Specifically what I am wondering about is what is actually causing the variation of color shifts in the process. My perhaps mistaken assumption has always been that the actual image forming compound that remains at the end of the process is pure pt/pd metal and that the tonal continuum was dependent on the proportions of the metals used in the sensitizer... pt/warm-pd/cool and that the tonality that I was seeing was an inherent property of the pure metals.

    However, in Dr. Ware’s process variations in tonality are occurring through changes in the RH and I believe other printers are achieving tonal shifts through variations in developer temperatures and changes in paper sizing. How do these factors actually effect the visual tonality of a noble metal? Is what remains after the process something other than what I had assumed? Is there actually some iron or other complex compounds left in the image that are effecting a tonal shift?

    I ask this because I have tried using organic sources for tannic/pyro developers with the process and have been getting some unusual colors and I am now wondering if the color shifts may be a result of the formation of iron tannate or some such substance and that the chemistry that is resulting in the color shifts may in fact be a partial dying interaction between the paper/emulsion/developer combination and not something articulated by the nobel metals in the final image.
     
  16. clay

    clay Subscriber

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    Annie,
    I've not seen any rigorous discussion about the exact mechanism behind tone differences in platinum palladium printing. But it is a fact that a warm temperature potassium oxalate developed pure palladium print will be warmer toned than a cold temperature ammonium citrate developed platinum print.

    As far as the color differences go, I wonder if it has to do with the size of the platinum and palladium particles that are created during the redox reaction? The tones of silver gelatin prints have to do mostly with the size of the silver particles. Small silver particles have different optical properties than large ones. Warm toned developers (and lith printing) in silver gelatin processes create the warm tones by allowing the particles to remain very small. As the particles get larger and accrete to one another, they become more neutral black. Perhaps the palladium metal particles remain smaller and thus look warmer toned than the larger particle platinums. I don't know, and this is just a sheer speculation. SWAG (scientific-wild-ass-guess).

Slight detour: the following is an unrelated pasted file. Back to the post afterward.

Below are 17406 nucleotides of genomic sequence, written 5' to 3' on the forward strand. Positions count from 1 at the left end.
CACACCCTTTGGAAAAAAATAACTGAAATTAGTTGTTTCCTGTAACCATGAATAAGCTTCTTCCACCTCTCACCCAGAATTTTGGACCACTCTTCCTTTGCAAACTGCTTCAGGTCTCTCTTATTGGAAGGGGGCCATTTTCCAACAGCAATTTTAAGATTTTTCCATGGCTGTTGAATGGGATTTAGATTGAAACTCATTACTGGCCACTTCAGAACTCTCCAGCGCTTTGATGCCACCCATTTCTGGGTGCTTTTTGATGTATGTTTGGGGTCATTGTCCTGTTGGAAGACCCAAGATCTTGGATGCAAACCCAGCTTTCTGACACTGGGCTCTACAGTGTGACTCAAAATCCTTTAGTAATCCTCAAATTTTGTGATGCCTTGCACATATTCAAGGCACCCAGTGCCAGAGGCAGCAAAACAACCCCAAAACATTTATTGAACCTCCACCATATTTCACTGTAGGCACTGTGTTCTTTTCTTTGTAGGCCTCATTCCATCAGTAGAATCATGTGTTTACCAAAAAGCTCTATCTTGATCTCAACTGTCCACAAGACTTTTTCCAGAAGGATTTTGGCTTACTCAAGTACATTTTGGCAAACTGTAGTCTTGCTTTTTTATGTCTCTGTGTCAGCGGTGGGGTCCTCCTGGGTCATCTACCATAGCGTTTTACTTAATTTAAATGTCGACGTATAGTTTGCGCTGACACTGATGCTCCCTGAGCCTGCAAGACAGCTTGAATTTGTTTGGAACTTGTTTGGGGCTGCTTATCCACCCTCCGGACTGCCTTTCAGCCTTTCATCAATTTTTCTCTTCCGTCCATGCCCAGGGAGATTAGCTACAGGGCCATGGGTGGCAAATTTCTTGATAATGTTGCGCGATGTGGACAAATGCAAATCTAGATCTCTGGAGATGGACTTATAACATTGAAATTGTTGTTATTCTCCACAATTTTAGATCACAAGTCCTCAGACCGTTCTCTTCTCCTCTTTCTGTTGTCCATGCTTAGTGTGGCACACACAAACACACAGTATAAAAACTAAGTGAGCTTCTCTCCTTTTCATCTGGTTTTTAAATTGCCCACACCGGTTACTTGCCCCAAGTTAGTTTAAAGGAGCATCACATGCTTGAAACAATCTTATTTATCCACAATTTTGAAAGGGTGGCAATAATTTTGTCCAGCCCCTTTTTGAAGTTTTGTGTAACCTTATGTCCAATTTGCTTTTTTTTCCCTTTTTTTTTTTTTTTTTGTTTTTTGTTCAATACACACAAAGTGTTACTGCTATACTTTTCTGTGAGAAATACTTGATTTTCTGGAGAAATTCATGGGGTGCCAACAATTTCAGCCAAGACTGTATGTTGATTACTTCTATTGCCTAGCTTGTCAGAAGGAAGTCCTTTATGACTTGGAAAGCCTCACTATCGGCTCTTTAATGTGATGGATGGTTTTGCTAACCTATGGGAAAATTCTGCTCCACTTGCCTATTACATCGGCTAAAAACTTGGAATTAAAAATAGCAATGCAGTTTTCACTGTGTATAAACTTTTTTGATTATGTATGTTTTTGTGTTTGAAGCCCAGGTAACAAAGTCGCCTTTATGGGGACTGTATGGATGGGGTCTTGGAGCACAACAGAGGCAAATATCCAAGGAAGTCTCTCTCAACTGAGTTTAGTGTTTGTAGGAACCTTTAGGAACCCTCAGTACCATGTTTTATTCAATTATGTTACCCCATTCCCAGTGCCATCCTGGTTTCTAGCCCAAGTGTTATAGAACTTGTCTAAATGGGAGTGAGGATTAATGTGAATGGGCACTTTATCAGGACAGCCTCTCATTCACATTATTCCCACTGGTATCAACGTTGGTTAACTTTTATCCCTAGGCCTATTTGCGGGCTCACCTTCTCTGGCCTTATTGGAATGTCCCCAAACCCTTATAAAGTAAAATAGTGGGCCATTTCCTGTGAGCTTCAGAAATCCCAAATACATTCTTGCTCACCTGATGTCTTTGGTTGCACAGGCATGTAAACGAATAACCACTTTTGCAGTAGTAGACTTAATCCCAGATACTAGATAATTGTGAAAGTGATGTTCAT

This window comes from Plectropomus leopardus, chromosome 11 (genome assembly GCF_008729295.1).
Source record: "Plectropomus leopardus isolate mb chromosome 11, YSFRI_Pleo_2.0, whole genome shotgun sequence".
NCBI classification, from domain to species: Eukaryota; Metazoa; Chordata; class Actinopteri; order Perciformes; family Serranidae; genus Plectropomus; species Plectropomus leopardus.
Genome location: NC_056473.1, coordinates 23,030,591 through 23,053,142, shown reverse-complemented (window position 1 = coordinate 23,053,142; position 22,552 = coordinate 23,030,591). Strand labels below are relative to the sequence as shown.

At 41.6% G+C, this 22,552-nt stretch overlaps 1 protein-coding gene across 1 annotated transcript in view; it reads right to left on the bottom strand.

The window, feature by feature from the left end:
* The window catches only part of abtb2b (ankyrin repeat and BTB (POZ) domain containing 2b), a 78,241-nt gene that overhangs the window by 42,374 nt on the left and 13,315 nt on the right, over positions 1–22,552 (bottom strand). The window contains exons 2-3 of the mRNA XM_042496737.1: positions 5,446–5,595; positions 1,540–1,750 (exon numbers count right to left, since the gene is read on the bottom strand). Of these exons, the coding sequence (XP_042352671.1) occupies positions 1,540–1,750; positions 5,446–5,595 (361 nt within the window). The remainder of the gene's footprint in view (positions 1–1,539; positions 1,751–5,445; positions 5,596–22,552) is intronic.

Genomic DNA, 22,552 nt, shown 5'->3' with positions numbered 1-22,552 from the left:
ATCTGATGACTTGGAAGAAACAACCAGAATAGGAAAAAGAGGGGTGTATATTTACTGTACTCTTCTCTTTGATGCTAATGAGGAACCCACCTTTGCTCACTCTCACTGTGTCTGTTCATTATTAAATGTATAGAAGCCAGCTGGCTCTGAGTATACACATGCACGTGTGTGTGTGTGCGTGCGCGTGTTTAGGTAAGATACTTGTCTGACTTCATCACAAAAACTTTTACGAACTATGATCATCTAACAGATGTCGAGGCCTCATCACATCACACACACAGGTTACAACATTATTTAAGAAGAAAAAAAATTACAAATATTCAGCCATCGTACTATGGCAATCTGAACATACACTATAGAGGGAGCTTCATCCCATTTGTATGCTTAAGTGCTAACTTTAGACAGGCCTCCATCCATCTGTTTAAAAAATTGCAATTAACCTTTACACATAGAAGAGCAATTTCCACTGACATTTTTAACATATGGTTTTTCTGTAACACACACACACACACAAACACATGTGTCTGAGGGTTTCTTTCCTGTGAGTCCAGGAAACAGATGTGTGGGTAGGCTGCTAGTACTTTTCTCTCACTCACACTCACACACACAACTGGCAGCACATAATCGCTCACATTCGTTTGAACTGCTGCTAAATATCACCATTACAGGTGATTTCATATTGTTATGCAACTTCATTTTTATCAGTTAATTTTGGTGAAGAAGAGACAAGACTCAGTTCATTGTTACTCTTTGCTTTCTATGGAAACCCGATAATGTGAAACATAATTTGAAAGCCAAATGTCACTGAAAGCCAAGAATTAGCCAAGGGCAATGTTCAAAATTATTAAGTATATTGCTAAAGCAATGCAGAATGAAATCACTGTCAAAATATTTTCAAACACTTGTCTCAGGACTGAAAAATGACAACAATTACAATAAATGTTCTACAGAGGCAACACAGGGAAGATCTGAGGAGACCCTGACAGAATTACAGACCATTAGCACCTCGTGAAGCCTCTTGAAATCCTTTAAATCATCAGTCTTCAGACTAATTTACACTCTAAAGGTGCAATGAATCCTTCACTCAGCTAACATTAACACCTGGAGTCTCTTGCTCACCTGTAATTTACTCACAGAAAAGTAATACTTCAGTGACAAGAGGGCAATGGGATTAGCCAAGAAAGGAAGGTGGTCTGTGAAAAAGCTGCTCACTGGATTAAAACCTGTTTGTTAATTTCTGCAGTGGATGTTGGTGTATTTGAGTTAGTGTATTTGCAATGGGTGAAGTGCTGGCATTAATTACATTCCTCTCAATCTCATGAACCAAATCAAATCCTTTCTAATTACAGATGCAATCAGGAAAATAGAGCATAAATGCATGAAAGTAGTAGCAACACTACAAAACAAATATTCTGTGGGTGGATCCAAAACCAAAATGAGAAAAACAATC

That said, I think some worker's 'warm toned' prints are warm because of inadequate clearing of the ferric oxalate. This is particularly prone to happen with printers who do not use border masks and allow the brush stroked areas outside of the image area to receive maximum exposure and go black. Adequate clearing is the big un-discussed achilles heel of the process, and the more work I see, the less convinced I am that it is being done consistently.
     
  17. Annie

    Annie Member

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    Clay,

    I think you are correct about the particle size... I Googled the key words from your answer and came up with this... although not specifically about pt printing it provides some insight (and some interesting information about Ag/Pt toning)

    http://aic.stanford.edu/jaic/articles/jaic38-02-002.html

    Section 4 states that the tone of the image depends on size, distribution & morphology of the particles... although the discussion relates primarily to gold and silver particles I am sure the same applies to platinum.

    I particularly liked the illustration with the disembodied hands coating the paper...

    Cheers & Thanks Annie
     
  18. photomc

    photomc Member

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    Thanks for starting this discusion Annie. This has been a very good discussion of the DOP vs POP IMO. Have not done a traditional plt/pld print but have had my ups and downs with the Ziatypes over the last year and half. Found the comment about the inability to make two Ziatypes the same hours or days apart most comforting - since I have battled with this quite a bit. The work has been most consistant recently, with a RH between 40-60% which is a bit lower than recommended. Also, have left the paper out to breath, which seems to make a big difference.

    While I have made what I considered good Ziatypes, have not seen any others so could not say they are good or not. On the other hand I do have some DOP plt/pld prints that I can say are very nice.

    Should note that in an email from Kevin Sullivan, he advised that when the paper drys out too much that you can give the exposure a little more time and develop out the print using traditional methods, such as Amonium Citrate. Have not tried this yet, but hope to in the future, because of the different tones available with Ziatypes.

    Thanks to everyone for the most usefull input.
    Yes, the Zia POP can be furstarting - though I suspect is less so than the Ware method - it is possilbe to produce some very nice prints. That said, still intend to give the traditional DOP pld a try if for no other reason than this thread.
     
  19. Annie

    Annie Member

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    I am sure most of you have read Adam Gottlieb’s article with the results of his investigation of the Platinum process but I’ll put the link here in case someone has not...

    http://aic.stanford.edu/jaic/articles/jaic34-01-002_indx.html